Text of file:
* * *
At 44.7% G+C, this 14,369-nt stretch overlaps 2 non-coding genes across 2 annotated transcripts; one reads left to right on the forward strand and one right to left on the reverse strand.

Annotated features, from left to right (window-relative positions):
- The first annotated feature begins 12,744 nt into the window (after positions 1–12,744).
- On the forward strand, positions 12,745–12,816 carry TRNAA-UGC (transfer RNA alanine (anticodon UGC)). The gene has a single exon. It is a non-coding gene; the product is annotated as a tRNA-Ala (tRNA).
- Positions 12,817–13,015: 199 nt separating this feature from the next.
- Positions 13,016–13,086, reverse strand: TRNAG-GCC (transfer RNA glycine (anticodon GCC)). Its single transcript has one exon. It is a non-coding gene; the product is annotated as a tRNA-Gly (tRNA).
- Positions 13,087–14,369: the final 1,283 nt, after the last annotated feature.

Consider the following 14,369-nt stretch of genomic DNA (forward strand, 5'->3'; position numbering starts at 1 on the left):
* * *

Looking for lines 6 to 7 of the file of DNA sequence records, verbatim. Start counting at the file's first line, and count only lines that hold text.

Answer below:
- Positions 13,016–13,086, reverse strand: TRNAG-GCC (transfer RNA glycine (anticodon GCC)). Its single transcript has one exon. It is a non-coding gene; the product is annotated as a tRNA-Gly (tRNA).
- Positions 13,087–14,369: the final 1,283 nt, after the last annotated feature.